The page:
Washington D.C. (Press Conference: Saturday Feb. 19th, 1:00 PM Eastern) In a scientific double whammy, researchers report that fishing pressure is causing fish to evolve to smaller sizes, just as new studies show that larger fish are critical to sustaining populations. In species such as Pacific rockfish, the big, old females not only produce exponentially more eggs than younger, smaller females, but their hearty larvae have a far greater chance of survival. Keeping these big fish in the water increases the chances of strong population numbers in the next generation which is paramount to the recovery of overfished stocks.
Representing three fisheries science sessions from the American Association for the Advancement of Science (AAAS) meeting, Steve Berkeley of UC Santa Cruz, Larry Crowder of Duke University, Andy Rosenberg of the University of New Hampshire and a member of the U.S. Commission on Ocean Policy, and Jeremy Jackson of Scripps Institution of Oceanography highlight the latest advances in genetics, biology, and evolutionary science that point to new strategies for maintaining fisheries.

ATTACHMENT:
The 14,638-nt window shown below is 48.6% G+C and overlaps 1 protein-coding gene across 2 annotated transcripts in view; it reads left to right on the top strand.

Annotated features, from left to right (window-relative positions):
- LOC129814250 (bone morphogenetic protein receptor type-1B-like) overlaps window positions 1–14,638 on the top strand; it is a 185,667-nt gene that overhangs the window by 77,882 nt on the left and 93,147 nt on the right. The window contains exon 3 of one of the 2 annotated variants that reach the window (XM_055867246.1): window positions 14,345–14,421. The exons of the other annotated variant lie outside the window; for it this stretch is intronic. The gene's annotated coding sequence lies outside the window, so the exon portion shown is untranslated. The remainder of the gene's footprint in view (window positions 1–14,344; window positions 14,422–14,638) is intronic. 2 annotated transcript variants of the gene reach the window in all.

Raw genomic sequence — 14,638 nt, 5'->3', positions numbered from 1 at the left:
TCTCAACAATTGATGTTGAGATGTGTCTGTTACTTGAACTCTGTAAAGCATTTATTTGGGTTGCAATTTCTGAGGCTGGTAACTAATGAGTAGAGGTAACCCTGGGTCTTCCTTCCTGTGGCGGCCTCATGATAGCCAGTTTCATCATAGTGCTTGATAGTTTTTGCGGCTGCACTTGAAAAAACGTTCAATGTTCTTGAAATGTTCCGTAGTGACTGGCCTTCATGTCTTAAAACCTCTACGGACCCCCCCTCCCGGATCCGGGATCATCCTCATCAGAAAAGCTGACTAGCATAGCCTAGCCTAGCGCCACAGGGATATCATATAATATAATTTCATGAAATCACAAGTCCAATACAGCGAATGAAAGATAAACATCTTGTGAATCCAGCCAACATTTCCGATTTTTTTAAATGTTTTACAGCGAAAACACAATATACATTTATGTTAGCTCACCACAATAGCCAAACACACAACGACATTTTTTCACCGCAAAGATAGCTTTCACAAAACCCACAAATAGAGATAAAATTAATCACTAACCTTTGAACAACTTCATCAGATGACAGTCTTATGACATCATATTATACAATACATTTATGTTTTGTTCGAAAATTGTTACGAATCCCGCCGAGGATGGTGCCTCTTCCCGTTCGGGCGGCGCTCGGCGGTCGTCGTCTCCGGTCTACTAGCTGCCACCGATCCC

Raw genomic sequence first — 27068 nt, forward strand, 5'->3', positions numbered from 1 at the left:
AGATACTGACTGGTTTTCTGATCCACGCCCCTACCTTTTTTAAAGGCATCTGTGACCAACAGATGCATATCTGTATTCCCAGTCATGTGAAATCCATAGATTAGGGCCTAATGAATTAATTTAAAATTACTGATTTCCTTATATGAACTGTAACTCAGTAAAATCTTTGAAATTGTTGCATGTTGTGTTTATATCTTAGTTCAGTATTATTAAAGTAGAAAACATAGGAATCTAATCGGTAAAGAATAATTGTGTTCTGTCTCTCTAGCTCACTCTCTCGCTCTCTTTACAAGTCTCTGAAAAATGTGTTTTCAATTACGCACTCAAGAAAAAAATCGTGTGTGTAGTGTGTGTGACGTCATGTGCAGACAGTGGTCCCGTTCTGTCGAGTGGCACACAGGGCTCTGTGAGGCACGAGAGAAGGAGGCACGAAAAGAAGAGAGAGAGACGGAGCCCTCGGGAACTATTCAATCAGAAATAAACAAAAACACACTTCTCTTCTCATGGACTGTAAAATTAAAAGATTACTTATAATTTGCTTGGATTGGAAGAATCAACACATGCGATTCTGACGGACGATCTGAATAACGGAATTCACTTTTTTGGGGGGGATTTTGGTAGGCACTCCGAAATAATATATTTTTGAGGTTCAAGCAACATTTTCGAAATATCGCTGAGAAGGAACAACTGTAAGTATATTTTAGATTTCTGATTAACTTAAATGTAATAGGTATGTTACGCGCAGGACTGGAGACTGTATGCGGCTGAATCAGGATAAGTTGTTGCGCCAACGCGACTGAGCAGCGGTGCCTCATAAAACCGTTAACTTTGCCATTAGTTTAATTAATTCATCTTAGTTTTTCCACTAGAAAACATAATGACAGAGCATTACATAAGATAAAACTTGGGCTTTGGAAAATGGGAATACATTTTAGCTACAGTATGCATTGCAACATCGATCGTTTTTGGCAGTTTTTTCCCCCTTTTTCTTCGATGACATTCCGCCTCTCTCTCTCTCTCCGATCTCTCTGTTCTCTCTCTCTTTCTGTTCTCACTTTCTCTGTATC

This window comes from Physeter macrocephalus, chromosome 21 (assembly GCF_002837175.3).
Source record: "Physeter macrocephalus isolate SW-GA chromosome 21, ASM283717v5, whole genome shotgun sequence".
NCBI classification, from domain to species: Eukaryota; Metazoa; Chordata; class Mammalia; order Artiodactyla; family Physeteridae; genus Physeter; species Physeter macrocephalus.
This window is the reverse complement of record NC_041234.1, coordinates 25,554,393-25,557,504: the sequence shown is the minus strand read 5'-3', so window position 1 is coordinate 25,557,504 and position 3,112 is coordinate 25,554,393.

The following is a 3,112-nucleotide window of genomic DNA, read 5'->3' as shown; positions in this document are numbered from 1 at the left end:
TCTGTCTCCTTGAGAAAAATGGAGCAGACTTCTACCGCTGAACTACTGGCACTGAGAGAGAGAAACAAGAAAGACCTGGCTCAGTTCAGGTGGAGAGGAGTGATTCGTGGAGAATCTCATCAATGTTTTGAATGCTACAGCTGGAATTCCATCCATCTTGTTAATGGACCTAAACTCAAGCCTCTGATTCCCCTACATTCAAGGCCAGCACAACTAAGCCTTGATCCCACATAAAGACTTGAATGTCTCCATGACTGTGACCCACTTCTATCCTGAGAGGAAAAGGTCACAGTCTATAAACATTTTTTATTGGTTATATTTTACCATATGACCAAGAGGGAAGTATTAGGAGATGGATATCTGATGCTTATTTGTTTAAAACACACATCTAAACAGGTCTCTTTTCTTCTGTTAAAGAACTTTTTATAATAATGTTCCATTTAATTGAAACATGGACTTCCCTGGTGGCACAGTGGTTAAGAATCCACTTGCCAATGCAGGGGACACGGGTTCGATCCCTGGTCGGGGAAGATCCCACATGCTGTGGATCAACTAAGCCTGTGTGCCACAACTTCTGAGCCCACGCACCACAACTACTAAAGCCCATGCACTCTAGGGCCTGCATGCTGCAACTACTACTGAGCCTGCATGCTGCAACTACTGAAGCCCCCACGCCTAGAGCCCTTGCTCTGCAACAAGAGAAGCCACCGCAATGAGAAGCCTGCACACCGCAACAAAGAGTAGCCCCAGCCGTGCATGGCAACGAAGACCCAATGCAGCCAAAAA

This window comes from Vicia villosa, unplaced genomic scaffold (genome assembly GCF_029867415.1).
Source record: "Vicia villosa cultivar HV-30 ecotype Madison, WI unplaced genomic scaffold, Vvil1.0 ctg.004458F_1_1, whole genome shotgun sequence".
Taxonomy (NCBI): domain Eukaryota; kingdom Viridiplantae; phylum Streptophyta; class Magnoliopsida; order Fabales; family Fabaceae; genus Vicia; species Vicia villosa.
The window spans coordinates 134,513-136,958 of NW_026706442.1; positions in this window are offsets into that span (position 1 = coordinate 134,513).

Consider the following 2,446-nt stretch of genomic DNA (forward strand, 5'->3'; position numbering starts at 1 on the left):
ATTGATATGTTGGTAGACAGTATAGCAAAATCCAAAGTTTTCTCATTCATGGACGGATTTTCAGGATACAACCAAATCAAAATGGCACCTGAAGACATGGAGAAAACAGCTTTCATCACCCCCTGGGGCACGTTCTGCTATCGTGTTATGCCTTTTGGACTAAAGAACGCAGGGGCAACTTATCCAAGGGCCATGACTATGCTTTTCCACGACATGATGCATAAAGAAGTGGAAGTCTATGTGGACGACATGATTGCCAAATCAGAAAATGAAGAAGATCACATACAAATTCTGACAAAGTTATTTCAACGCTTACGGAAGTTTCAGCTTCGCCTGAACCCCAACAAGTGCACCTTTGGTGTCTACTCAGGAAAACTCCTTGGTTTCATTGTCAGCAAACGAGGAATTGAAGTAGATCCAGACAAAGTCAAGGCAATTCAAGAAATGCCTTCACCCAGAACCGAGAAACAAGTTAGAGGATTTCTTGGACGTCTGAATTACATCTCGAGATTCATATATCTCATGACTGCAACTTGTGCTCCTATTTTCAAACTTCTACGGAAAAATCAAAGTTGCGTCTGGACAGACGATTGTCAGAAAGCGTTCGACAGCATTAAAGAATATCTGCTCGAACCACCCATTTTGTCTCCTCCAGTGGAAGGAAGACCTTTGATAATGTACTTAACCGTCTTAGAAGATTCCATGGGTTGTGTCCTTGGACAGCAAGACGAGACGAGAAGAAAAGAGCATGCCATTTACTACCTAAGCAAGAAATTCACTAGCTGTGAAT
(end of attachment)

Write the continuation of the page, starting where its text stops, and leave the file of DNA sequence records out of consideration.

As a former leader in the National Marine Fisheries Service, Andy Rosenberg has faced the difficult realities of implementing new fisheries policies. "Over the last ten years the management struggle has been to begin to bring massive overexploitation under control, and that struggle has had some success but rebuilding fish-stocks is another matter," says Rosenberg.
"Many scientists and managers are converging on similar issues something is just not right with how we are doing things," says Steve Berkeley.
Old Fish Never Retire
Fishing disproportionately removes older fish - which are larger and more highly prized. In fact, management often seeks to shift fishing pressure to these older fish in an effort to let younger, fast growing fish reach spawning age.
Researchers have long known that older fPage: 1 2 3 4 5 6 Related biology news :1
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